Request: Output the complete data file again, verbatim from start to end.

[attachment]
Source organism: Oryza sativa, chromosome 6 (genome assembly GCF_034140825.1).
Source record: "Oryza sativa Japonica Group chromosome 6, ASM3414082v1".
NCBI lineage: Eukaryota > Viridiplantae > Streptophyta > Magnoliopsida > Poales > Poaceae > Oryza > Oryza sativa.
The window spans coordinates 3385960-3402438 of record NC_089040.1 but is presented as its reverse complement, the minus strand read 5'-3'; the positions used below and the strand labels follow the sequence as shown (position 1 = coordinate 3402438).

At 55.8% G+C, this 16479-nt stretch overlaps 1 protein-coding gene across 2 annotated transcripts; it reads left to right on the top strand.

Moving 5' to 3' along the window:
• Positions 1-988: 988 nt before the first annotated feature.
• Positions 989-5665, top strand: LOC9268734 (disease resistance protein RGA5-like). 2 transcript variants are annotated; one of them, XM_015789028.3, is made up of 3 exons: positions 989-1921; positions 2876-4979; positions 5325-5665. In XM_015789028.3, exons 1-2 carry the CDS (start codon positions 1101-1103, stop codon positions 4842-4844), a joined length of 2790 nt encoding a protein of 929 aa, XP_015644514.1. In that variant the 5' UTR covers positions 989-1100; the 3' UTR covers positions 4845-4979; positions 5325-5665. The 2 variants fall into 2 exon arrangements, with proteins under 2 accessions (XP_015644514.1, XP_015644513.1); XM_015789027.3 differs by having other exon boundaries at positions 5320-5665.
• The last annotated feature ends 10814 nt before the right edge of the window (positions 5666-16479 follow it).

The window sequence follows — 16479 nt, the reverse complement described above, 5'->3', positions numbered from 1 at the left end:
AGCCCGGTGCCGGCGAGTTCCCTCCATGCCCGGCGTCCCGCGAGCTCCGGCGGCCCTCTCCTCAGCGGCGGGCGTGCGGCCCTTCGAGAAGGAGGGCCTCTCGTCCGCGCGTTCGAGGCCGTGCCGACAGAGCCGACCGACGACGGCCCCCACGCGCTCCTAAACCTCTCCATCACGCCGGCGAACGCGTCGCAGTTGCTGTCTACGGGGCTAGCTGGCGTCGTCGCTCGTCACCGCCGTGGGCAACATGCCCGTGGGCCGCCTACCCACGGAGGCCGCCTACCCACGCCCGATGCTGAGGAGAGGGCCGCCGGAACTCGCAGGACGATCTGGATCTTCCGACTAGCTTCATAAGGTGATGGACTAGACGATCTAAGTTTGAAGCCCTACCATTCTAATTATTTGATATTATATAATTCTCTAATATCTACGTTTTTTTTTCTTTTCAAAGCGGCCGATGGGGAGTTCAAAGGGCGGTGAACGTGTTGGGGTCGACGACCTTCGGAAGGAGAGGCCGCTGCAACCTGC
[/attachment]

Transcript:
Source organism: Oryza sativa, chromosome 6 (genome assembly GCF_034140825.1).
Source record: "Oryza sativa Japonica Group chromosome 6, ASM3414082v1".
NCBI lineage: Eukaryota > Viridiplantae > Streptophyta > Magnoliopsida > Poales > Poaceae > Oryza > Oryza sativa.
The window spans coordinates 3385960-3402438 of record NC_089040.1 but is presented as its reverse complement, the minus strand read 5'-3'; the positions used below and the strand labels follow the sequence as shown (position 1 = coordinate 3402438).

At 55.8% G+C, this 16479-nt stretch overlaps 1 protein-coding gene across 2 annotated transcripts; it reads left to right on the top strand.

Moving 5' to 3' along the window:
• Positions 1-988: 988 nt before the first annotated feature.
• Positions 989-5665, top strand: LOC9268734 (disease resistance protein RGA5-like). 2 transcript variants are annotated; one of them, XM_015789028.3, is made up of 3 exons: positions 989-1921; positions 2876-4979; positions 5325-5665. In XM_015789028.3, exons 1-2 carry the CDS (start codon positions 1101-1103, stop codon positions 4842-4844), a joined length of 2790 nt encoding a protein of 929 aa, XP_015644514.1. In that variant the 5' UTR covers positions 989-1100; the 3' UTR covers positions 4845-4979; positions 5325-5665. The 2 variants fall into 2 exon arrangements, with proteins under 2 accessions (XP_015644514.1, XP_015644513.1); XM_015789027.3 differs by having other exon boundaries at positions 5320-5665.
• The last annotated feature ends 10814 nt before the right edge of the window (positions 5666-16479 follow it).

The window sequence follows — 16479 nt, the reverse complement described above, 5'->3', positions numbered from 1 at the left end:
AGCCCGGTGCCGGCGAGTTCCCTCCATGCCCGGCGTCCCGCGAGCTCCGGCGGCCCTCTCCTCAGCGGCGGGCGTGCGGCCCTTCGAGAAGGAGGGCCTCTCGTCCGCGCGTTCGAGGCCGTGCCGACAGAGCCGACCGACGACGGCCCCCACGCGCTCCTAAACCTCTCCATCACGCCGGCGAACGCGTCGCAGTTGCTGTCTACGGGGCTAGCTGGCGTCGTCGCTCGTCACCGCCGTGGGCAACATGCCCGTGGGCCGCCTACCCACGGAGGCCGCCTACCCACGCCCGATGCTGAGGAGAGGGCCGCCGGAACTCGCAGGACGATCTGGATCTTCCGACTAGCTTCATAAGGTGATGGACTAGACGATCTAAGTTTGAAGCCCTACCATTCTAATTATTTGATATTATATAATTCTCTAATATCTACGTTTTTTTTTCTTTTCAAAGCGGCCGATGGGGAGTTCAAAGGGCGGTGAACGTGTTGGGGTCGACGACCTTCGGAAGGAGAGGCCGCTGCAACCTGC